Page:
On Monday, FedEx (NYSE:FDX) announced a new stock repurchase program covering 15 million shares. That represents slightly more than 5% of FedEx stock. This serves as a follow-up to an even larger buyback program that was initiated in late 2013 and concluded last quarter.
Clearly, FedEx's management thinks that this is a great time to buy FedEx stock. In the past year alone, FedEx has reduced its share count by more than 10%. Should individual investors be looking to load up on FedEx shares, too?
Valuation is still reasonable
FedEx stock has been on a tear for the past two years, after being stuck in a holding pattern for most of the past decade. As FedEx has started to make progress on its restructuring program -- first announced in late 2012 -- investors have become more optimistic about the company's long-term profit growth prospects.
Despite this ballooning share price, FedEx stock's valuation is still quite reasonable, because earnings growth is keeping pace. The company projects that EPS will reach $8.50-$9.00 in FY 15, which would mark a 26%-33% improvement over its FY 14 EPS of $6.75.
For Q1 of FY 15, FedEx reported earnings that easily beat most analysts' expectations. That's a good sign that the company could meet or exceed the high end of its EPS guidance range this year.
Furthermore, FedEx has additional profit growth drivers beyond FY 15, including the growth of its high-margin FedEx Ground business, and the replacement of older, fuel-guzzling planes with more efficient models. As a result of this projected profit growth, FedEx's forward earnings multiple has not risen nearly as much as its stock price.
FedEx stock currently trades for about 18 times projected FY 15 EPS, and 15 times projected FY 16 EPS. That's pretty similar to the broader market's earnings multiple.
Based on FedEx's recent earnings growth rate, these modest multiples make the stock look positively cheap. That said, FedEx's current earnings growth spurt is being helped by its restructuring, and the company doesn't have many big cost-cutting opportunities left. Still, even if earnings growth will slow, FedEx stock's valuation seems very reasonable.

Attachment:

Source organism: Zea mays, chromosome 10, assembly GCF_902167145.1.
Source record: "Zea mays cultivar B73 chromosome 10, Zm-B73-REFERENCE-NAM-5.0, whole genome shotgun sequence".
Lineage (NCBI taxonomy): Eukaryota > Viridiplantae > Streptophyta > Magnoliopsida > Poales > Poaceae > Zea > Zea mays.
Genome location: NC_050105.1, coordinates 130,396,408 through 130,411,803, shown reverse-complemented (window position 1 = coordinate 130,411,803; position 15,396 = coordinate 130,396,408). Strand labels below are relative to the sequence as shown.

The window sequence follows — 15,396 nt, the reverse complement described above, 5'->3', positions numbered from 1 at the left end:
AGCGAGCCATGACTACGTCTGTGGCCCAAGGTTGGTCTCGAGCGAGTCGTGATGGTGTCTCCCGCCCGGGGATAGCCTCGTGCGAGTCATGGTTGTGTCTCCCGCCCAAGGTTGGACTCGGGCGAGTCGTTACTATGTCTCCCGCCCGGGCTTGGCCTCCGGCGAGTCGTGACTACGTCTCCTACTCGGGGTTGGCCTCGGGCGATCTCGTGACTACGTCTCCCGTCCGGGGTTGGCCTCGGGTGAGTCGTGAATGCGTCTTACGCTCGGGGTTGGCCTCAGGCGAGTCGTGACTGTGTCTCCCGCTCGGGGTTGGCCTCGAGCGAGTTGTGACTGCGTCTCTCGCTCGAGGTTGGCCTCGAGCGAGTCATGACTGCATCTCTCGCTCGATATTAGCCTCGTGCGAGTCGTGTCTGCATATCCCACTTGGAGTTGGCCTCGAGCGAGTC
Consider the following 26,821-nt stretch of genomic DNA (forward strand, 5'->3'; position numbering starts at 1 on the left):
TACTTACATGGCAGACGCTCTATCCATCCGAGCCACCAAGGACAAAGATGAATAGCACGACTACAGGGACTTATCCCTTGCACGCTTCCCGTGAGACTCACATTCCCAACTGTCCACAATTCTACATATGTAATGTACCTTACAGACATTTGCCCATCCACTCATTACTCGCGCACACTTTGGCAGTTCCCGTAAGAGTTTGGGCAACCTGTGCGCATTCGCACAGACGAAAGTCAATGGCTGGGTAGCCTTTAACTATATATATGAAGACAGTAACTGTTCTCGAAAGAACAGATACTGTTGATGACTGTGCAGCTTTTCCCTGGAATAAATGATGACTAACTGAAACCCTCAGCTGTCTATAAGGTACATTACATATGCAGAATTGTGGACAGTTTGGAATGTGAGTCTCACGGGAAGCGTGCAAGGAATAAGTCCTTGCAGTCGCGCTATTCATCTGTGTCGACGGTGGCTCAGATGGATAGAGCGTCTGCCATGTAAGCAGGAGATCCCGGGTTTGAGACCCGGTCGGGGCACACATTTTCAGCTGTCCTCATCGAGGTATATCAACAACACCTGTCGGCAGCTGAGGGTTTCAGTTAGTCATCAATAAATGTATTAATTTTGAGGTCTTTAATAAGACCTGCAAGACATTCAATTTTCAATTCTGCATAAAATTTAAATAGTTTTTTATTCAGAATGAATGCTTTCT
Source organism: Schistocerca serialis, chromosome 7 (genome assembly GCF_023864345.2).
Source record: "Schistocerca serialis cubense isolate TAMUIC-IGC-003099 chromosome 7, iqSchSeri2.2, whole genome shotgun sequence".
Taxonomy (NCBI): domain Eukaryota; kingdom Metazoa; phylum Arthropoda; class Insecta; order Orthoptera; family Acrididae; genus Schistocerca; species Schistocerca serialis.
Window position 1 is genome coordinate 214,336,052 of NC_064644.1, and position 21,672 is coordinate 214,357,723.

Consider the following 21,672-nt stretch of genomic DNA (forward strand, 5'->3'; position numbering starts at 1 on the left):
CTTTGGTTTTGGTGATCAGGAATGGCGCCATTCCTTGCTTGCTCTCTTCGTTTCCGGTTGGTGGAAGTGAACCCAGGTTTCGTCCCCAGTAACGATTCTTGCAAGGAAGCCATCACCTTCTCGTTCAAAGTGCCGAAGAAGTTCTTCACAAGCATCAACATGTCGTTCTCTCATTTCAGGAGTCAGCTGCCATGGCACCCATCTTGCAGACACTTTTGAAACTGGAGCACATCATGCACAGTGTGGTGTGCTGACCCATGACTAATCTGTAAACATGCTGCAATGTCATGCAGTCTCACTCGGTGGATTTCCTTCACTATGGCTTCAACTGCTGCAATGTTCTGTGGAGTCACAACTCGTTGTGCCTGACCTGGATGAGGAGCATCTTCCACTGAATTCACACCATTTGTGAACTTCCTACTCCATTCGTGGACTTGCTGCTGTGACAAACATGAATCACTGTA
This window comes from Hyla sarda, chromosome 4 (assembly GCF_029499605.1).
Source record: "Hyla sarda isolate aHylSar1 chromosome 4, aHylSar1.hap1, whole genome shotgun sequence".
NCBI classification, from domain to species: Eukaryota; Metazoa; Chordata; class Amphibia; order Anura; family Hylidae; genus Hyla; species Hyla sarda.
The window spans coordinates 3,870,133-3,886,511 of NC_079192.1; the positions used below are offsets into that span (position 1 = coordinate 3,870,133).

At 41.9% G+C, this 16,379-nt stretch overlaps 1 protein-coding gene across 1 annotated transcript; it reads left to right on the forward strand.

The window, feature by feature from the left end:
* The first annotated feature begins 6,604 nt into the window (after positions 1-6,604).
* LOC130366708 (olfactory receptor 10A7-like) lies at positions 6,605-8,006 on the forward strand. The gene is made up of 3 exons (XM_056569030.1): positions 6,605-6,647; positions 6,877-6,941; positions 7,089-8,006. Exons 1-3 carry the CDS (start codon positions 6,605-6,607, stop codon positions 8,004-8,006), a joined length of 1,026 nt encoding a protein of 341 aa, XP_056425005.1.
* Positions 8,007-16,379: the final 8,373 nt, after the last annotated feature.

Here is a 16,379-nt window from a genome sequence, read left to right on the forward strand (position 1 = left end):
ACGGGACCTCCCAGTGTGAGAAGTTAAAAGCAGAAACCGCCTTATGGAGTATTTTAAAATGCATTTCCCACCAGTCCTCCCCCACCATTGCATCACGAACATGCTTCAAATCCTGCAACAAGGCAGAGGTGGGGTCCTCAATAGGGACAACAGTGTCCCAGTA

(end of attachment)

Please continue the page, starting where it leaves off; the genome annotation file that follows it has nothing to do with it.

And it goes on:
Threats should be manageable
Strong earnings growth this year and next year would not be much comfort to investors if FedEx were to face a disruptive threat to its business soon thereafter. FedEx does face some noteworthy threats. For example, the USPS is becoming more aggressive on pricing for bulk shippers.
This could allow the USPS to gain share in e-commerce shipments, one of the biggest growth markets for FedEx. A second threat in that area comes from Amazon.com, which dominates the e-commerce market, and has started to "in-source" some of its shipments. If Amazon ultimately handles its own deliveries, FedEx would miss out on a significant growth opportunity.
These threats impact rival package delivery service UPS more than they do FedEx. FedEx is a relative newcomer in the ground delivery business, which UPS still dominates. UPS delivers 42% of all e-commerce shipments, with FedEx, the USPS, and smaller companies fighting for the rest.
Between the growth of the overall e-commerce market and its relatively small share today, e-commerce remains more of an opportunity than a threat for FedEx. Indeed, FedEx has posted very good results in the past year despite losing a significant amount of shipment volume from Amazon.
FedEx stock: Still a decent pick
At $160, FedEx stock is no longer the "no-brainer" that it was when it was trading for less than $100 last year. That said, FedEx shares remain at a reasonable valuation: 18 times expected FY 15 earnings. Moreover, the company's management appears confident that the company's turnaround is on track.
As a result, it's still not too late to buy FedEx stock. As the company gradually improves the efficiency of its operations and rides the global economic recovery from the Great Recession, there could be more upside for long-term FedEx investors.
Adam Levine-Weinberg has no position in any stocks mentioned. The Motley Fool recommends Amazon.com, FedEx, and United Parcel Service. The Motley Fool owns shares of Amazon.com. Try any of our Foolish newsletter services free for 30 days. We Fools may not all hold the same opinions, but we all believe that considering a diverse range of insights makes us better investors. The Motley Fool has a disclosure policy.